Dyscalculia is a brain-based condition that makes it hard to make sense of numbers and math concepts. Some kids with dyscalculia can’t grasp basic number concepts. They work hard to learn and memorize basic number facts. They may know what to do in maths class but don’t understand why they’re doing it. In other words, they miss the logic behind it.
Other kids understand the logic behind the maths but aren’t sure how and when to apply their knowledge to solving problems.
Dyscalculia goes by many names. Some public schools refer to it as a "mathematics learning disability." Doctors sometimes call it a "mathematics disorder." Many kids and parents call it "maths dyslexia."
Your child’s struggle with maths can be confusing, especially if he’s doing well in other subjects. This can lead to anxiety and low self-esteem. But parents have the power to change that equation.
There are many tools and strategies that can help with dyscalculia. The trick is finding the ones that work best for your child. Dyscalculia is a lifelong condition, but that doesn’t mean your child can’t be happy and successful.
Number Sense and Other Difficulties
Dyscalculia can affect many different areas of maths learning and performance. Different kids have different challenges.
The most common problem is with "number sense." This is an intuitive understanding of how numbers work, and how to compare and estimate quantities on a number line. Most researchers agree that number sense is at the core of math learning. If kids don’t understand the basics about how numbers work, learning maths and using it every day can be very frustrating.
Dyscalculia is now a recognised type of specific learning difficulty, although less is known about it compared with dyslexia.
There is now substantial evidence showing that people experience a range of specific difficulties with the learning, retention and application of mathematical skills and related reasoning abilities. It would appear that dyslexia and dyscalculia can be co-occurring conditions, although each can exist without the other being present.
To assess for the presence of dyscalculia/maths difficulties it is important to investigate a range of underlying ability areas - such as working memory, language, visual reasoning, and information processing - to appraise a person's profile of strengths and weaknesses. Literacy and mathematical skills also need to be assessed jointly to make judgements about the extent and severity of a person’s difficulties. It is always important not to pre-judge the nature of a person’s apparent learning difficulties and so the assessment framework needs to be dynamic and enquiring in style.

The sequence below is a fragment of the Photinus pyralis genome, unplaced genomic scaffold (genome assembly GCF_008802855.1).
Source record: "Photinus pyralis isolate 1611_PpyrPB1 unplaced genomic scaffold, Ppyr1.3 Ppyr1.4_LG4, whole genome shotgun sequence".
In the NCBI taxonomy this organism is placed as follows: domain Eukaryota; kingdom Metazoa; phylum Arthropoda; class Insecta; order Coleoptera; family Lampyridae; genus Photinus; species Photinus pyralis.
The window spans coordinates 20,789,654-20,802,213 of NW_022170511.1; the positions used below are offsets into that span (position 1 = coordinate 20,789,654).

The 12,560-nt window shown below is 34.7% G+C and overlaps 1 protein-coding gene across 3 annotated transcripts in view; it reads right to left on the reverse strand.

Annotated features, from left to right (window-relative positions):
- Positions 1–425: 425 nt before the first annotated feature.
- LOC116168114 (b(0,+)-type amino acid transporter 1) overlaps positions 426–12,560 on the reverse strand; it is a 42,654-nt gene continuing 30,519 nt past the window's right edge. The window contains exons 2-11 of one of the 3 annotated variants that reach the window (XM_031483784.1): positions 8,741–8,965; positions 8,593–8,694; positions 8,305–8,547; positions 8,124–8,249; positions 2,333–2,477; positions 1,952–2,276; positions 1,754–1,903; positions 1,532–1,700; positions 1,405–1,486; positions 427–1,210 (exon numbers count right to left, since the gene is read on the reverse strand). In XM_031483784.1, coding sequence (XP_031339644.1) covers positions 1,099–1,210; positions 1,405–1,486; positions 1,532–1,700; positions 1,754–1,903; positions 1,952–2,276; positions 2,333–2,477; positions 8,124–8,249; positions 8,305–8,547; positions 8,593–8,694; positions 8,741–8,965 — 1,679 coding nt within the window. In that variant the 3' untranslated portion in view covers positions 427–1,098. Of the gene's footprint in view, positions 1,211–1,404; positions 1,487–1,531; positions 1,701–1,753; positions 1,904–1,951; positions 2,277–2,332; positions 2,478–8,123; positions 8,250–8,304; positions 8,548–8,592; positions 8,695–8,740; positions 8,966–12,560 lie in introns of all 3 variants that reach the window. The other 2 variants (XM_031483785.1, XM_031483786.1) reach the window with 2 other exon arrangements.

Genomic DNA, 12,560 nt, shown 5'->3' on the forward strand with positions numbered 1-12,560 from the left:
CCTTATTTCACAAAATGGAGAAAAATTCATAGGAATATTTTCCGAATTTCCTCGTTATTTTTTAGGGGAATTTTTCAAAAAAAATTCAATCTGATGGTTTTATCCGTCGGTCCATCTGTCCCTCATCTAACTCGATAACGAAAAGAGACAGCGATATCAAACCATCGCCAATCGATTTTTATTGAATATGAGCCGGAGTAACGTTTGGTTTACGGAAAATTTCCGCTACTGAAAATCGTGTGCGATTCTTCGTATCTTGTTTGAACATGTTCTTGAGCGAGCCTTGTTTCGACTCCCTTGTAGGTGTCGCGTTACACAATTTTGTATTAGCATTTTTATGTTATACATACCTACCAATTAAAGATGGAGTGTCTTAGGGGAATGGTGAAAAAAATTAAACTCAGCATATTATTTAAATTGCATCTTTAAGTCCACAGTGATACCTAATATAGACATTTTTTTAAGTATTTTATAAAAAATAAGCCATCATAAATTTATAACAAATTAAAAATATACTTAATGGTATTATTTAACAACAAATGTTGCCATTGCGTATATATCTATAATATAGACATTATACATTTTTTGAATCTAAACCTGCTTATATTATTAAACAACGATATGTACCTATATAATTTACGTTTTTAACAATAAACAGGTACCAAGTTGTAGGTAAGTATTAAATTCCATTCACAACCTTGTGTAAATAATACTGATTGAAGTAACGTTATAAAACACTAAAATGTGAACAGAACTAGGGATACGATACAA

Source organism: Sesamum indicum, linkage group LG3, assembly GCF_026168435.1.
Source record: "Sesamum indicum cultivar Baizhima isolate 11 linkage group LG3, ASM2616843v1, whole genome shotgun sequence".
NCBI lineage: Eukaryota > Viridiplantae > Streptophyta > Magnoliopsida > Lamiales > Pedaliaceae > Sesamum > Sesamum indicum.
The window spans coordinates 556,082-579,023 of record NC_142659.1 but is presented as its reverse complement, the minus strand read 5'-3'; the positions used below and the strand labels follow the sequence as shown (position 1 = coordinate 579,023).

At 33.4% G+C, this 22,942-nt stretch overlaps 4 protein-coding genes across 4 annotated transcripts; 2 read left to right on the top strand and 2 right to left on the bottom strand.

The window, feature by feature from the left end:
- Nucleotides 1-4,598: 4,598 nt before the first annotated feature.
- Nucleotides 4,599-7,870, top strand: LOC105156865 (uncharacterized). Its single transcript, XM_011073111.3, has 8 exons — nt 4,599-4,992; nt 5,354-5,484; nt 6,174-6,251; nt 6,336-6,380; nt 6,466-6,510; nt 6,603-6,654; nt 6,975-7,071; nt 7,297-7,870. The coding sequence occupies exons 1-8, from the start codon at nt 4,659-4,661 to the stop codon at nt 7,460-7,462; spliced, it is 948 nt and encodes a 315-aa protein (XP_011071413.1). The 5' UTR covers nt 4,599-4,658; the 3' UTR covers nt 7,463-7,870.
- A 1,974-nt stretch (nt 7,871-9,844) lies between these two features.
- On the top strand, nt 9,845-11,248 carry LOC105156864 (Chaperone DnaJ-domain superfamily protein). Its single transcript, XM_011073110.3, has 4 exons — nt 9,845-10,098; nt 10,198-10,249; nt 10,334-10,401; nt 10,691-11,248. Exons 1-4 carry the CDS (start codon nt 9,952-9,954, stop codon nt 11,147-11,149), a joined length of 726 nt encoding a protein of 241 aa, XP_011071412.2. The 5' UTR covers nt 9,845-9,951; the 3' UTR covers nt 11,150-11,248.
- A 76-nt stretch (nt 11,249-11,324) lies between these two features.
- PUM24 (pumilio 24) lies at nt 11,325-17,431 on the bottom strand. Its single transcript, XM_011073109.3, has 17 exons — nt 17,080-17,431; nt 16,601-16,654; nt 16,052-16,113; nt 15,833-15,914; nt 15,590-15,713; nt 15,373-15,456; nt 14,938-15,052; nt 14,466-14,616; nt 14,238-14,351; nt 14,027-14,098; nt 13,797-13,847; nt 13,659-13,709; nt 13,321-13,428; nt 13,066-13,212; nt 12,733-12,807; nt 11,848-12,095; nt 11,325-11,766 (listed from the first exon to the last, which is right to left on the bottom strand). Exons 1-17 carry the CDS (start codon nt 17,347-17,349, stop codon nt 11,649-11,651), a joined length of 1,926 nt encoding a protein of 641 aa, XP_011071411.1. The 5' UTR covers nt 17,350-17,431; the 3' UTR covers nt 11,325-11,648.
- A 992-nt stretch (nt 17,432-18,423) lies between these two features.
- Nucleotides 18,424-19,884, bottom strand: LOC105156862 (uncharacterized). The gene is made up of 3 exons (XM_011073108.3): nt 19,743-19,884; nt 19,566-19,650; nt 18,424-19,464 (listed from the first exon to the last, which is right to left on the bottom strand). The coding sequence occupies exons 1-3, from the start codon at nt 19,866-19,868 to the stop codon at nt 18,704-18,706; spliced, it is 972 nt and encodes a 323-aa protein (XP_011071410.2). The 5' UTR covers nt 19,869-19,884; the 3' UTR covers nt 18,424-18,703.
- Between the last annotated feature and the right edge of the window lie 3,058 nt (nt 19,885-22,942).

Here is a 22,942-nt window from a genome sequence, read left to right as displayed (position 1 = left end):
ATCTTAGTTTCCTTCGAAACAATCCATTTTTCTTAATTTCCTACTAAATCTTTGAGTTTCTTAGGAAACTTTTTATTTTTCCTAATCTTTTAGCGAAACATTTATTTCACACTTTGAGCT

There is a considerable body of research to indicate that children, young people and adults with dyscalculia/maths difficulties can respond positively to well-organised teaching inputs from suitably qualified and experienced teachers. These inputs often don’t have to be extremely specialised and sometimes it is difficult to distinguish ‘dyscalculia’ from the sorts of common mathematical difficulties that everyone experiences from time to time in their learning. This is particularly true for young children within KS1 and KS2. What is important is that a person’s particular weaknesses and strengths are identified and that an individual programme of support is carefully designed, implemented and monitored over time by a skilled teacher.
A number of Dyslexia Action’s Learning Centres can provide high-quality teaching to support those with maths difficulties. We also offer a range of dyslexia assessments. A full diagnostic assessment, carried out by a specialist assessor will identify strengths and areas that require support.
The assessment can identify dyslexia, another specific learning difficulty such as dyscalculia, or that no specific learning difficulty exists. Whatever the outcome, recommendations are provided to help with the most appropriate way forward.
If you’ve been told your child may have dyscalculia, or if you suspect your child has it, you may wonder how to help him. Dyscalculia is a learning issue that causes serious maths difficulties. It isn’t as well-known as dyslexia. However, some researchers now think it may be almost as common.
Fortunately, there are many ways you and teachers can help your child. Whether it’s strengthening maths skills or boosting his self-esteem, there are steps you can take.